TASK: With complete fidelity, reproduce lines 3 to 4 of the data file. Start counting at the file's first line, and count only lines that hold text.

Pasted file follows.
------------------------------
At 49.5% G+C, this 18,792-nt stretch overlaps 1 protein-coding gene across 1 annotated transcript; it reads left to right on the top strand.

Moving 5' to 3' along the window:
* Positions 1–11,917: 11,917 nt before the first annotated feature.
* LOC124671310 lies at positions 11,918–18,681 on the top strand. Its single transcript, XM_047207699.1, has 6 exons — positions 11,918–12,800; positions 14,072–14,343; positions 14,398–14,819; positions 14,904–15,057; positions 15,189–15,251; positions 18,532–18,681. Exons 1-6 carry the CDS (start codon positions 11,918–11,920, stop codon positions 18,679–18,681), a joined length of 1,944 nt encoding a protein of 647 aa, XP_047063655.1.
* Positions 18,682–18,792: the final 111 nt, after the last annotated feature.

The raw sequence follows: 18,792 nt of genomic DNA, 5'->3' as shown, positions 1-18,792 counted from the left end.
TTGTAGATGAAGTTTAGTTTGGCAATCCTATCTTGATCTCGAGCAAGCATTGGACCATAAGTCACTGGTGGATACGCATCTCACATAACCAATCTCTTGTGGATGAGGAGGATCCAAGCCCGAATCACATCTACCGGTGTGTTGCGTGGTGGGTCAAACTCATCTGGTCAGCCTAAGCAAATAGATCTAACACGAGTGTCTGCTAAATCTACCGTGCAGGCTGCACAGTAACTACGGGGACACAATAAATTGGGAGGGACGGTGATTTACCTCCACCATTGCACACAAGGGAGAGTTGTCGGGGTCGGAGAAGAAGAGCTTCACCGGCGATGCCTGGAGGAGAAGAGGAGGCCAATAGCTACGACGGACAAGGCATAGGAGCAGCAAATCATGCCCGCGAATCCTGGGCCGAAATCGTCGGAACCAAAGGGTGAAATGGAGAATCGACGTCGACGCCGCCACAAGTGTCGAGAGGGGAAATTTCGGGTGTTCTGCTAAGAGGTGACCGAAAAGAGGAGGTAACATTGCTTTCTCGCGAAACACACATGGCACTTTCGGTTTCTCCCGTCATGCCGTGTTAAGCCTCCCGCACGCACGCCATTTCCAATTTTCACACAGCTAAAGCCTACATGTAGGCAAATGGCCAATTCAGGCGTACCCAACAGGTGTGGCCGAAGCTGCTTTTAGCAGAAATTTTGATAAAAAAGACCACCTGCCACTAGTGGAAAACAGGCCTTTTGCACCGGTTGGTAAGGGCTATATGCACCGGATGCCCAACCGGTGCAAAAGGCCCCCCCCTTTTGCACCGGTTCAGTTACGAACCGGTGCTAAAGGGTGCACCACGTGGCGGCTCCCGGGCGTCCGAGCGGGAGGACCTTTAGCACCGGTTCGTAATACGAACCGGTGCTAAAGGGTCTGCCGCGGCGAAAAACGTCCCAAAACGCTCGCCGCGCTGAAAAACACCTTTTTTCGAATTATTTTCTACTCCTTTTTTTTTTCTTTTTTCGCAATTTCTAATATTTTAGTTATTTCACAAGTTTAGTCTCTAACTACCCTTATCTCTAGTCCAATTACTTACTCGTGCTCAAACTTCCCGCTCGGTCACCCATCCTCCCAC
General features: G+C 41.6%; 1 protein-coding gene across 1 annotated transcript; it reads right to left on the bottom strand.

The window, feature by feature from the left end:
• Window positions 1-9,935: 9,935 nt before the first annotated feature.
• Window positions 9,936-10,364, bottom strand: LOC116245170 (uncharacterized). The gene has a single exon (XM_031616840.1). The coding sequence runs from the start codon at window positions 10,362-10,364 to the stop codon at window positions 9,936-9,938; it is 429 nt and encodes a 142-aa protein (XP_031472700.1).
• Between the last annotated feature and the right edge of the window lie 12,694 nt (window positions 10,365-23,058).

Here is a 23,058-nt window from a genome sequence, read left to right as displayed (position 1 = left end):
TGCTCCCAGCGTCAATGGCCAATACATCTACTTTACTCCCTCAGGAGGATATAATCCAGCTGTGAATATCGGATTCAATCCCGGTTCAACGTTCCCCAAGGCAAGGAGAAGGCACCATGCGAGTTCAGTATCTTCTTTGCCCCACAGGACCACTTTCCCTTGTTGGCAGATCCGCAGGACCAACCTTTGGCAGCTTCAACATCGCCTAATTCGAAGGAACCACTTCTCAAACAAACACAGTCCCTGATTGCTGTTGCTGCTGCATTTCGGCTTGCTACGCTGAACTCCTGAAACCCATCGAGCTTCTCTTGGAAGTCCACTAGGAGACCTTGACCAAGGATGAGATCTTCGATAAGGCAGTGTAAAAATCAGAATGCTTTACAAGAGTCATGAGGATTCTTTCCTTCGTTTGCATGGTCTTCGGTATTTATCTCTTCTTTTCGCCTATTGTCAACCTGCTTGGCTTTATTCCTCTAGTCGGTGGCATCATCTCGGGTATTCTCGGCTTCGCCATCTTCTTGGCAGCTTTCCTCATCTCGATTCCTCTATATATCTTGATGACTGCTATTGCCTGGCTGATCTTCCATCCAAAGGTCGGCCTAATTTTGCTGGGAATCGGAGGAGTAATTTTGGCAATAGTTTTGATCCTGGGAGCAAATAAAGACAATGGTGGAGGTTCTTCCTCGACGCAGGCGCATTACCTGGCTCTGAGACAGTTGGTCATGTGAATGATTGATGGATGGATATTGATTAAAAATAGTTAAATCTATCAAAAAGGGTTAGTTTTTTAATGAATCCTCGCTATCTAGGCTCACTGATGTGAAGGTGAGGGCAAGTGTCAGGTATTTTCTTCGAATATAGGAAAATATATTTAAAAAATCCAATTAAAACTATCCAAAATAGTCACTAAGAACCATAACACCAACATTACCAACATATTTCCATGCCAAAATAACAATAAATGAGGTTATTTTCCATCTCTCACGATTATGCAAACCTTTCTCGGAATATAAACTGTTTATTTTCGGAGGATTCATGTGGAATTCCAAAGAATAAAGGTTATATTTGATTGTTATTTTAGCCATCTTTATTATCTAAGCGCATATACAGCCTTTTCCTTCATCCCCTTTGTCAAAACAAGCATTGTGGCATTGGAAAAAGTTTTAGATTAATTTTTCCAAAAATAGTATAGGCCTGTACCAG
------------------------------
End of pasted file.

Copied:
* Positions 1–11,917: 11,917 nt before the first annotated feature.
* LOC124671310 lies at positions 11,918–18,681 on the top strand. Its single transcript, XM_047207699.1, has 6 exons — positions 11,918–12,800; positions 14,072–14,343; positions 14,398–14,819; positions 14,904–15,057; positions 15,189–15,251; positions 18,532–18,681. Exons 1-6 carry the CDS (start codon positions 11,918–11,920, stop codon positions 18,679–18,681), a joined length of 1,944 nt encoding a protein of 647 aa, XP_047063655.1.